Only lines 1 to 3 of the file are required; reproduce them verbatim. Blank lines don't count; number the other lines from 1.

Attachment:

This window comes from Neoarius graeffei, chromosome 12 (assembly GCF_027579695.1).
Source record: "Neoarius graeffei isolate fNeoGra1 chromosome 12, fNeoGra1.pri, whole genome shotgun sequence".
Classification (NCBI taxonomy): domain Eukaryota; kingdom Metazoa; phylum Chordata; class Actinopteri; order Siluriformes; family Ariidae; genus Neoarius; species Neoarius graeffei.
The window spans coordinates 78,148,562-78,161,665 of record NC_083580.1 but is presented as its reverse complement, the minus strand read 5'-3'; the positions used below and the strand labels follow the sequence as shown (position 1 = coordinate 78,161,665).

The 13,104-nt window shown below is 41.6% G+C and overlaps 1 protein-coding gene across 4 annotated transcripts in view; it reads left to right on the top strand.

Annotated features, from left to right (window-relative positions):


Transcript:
This window comes from Neoarius graeffei, chromosome 12 (assembly GCF_027579695.1).
Source record: "Neoarius graeffei isolate fNeoGra1 chromosome 12, fNeoGra1.pri, whole genome shotgun sequence".
Classification (NCBI taxonomy): domain Eukaryota; kingdom Metazoa; phylum Chordata; class Actinopteri; order Siluriformes; family Ariidae; genus Neoarius; species Neoarius graeffei.